WESTPORT — How does a person, a woman, become a religious leader in today’s world?

For Heather Sinclair, who joined the United Methodist Church of Westport and Weston as senior pastor in July, her journey to the pulpit wasn’t always obvious.

“I think it was probably a call that surprised me,” Sinclair, 43, said. “It wasn’t a lightning bolt kind of moment. I didn’t hear voices from above saying you should go and do this. It was more a sense, as I moved through study and leadership and exploring my own personal faith, that it felt like the right path.”

Raised outside Boston in Westford, Mass., Sinclair grew up wanting to be a high school biology teacher, but when she got to Colgate University, that plan no longer felt right.

“I joke that I got a D in organic chemistry and that was the moment when I said this is the wrong thing,” Sinclair said. “That was one little piece of a bunch of other things, but felt like a pretty obvious sign, if you want to look for signs in that way.

Thankfully for Sinclair, she’d found new passions as a leader in Colgate’s campus ministry and as a student of comparative religion.

Growing up Methodist, Sinclair attended church fairly regularly and described her parents as “quiet leaders” in the congregation, but she never thought to be a pastor. In college, however, Sinclair felt called to the religion of her youth and, encouraged by professors and campus ministry staff, decided to pursue work as a Methodist pastor.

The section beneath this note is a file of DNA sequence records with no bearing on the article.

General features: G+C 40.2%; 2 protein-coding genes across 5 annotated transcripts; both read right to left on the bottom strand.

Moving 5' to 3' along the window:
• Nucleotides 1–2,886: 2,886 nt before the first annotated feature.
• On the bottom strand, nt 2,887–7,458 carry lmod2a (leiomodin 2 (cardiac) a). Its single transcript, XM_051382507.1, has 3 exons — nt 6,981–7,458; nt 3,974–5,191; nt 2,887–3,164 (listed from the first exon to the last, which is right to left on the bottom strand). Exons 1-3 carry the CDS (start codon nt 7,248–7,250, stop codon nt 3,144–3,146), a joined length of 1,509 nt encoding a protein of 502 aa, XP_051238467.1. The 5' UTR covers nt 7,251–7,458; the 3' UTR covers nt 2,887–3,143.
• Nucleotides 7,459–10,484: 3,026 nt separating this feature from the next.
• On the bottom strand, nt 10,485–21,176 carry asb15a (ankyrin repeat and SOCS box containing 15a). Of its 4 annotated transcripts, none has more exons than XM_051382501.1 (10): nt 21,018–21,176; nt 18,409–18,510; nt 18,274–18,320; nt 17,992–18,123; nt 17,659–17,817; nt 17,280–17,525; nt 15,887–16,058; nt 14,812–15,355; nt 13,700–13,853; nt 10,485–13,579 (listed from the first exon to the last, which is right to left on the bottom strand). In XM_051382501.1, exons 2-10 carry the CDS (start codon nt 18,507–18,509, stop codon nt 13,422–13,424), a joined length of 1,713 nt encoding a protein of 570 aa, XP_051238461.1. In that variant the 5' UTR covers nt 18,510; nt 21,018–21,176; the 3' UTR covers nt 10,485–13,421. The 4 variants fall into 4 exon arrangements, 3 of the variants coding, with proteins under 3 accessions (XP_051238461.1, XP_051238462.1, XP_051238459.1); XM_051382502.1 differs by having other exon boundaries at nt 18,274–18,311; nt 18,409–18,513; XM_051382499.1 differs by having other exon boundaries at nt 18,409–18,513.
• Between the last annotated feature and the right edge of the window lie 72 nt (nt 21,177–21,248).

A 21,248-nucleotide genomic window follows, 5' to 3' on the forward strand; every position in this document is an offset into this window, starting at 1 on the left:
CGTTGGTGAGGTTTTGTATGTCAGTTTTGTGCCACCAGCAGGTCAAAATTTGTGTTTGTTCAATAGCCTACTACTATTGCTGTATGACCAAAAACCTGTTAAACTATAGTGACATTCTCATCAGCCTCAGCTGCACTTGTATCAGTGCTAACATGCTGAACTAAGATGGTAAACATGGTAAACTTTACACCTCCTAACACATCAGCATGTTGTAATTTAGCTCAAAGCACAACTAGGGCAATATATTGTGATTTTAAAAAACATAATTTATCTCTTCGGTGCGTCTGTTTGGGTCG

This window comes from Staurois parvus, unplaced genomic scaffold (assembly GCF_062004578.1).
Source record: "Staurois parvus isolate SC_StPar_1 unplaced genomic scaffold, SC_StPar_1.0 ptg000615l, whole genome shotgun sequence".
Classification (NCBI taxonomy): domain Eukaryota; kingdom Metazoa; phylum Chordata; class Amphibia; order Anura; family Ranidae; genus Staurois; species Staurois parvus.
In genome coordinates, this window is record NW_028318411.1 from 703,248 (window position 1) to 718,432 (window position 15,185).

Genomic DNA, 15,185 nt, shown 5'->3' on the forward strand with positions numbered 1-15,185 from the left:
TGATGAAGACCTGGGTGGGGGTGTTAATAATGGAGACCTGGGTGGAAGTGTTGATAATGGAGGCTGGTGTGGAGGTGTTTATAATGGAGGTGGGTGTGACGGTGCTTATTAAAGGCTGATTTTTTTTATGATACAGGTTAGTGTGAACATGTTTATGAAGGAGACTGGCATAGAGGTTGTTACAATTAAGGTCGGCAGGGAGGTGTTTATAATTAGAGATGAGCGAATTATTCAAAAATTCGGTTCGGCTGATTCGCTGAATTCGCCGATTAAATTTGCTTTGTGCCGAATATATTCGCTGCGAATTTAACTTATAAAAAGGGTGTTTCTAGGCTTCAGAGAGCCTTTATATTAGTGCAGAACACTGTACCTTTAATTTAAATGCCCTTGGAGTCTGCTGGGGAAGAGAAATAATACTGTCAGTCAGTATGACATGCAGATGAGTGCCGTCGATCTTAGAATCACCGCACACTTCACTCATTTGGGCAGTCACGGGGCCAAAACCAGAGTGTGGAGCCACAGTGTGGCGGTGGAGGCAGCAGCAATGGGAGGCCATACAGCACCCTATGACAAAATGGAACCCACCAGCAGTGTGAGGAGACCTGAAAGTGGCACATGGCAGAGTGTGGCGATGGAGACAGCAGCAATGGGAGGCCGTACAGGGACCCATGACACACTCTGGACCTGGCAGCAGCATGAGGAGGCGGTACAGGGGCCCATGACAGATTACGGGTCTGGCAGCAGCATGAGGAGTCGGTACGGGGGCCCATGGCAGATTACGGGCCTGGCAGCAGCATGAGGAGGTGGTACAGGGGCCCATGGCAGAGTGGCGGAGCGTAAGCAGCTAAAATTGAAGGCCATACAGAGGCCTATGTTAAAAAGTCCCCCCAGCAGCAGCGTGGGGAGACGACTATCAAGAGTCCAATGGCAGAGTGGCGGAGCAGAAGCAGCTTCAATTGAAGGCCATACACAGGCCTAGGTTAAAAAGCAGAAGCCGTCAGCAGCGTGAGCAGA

“It’s not just personal spirituality, it’s about how you connect with the world and how you bring the good news out to other people,” Sinclair said of Methodism. Giving a sermon that relates the gospel to people's lives is one of her favorite parts of the job, Sinclair added.

After college, Sinclair participated in the Jesuit Volunteer Corps in Hartford and a few years later, attended Yale University School of Divinity.

Sinclair’s husband, a Fairfield-based lawyer who she met at Colgate, grew up in Greenwich so the pair, who now have two elementary school-aged daughters, decided to stay in Connecticut. Most recently, Sinclair served at the United Methodist church in Greenwich and before that led congregations in Avon, New Haven, Shelton, and Trumbull.

The Methodist Church has many women leaders, especially in New England, Sinclair said, noting her greatest challenge is not being a woman in the church, but being a woman and pastor. Sinclair, however, wants her struggle between the two roles to inspire others.

“I hope to be a role model both to girls and to women about how we can balance and be in full-time leadership positions and be a mother as well,” Sinclair said.

Also difficult is convincing people of the value of church, Sinclair said.

“I know that coming to church and getting the kids up on Sunday morning is kind of a countercultural thing these days, and I think the church is trying to figure out what that means, but I think in a lot of ways we offer a really good way for people to connect and be together,” Sinclair said.

svaughan@hearstmediact.com; 203-842-2638; @SophieCVaughan1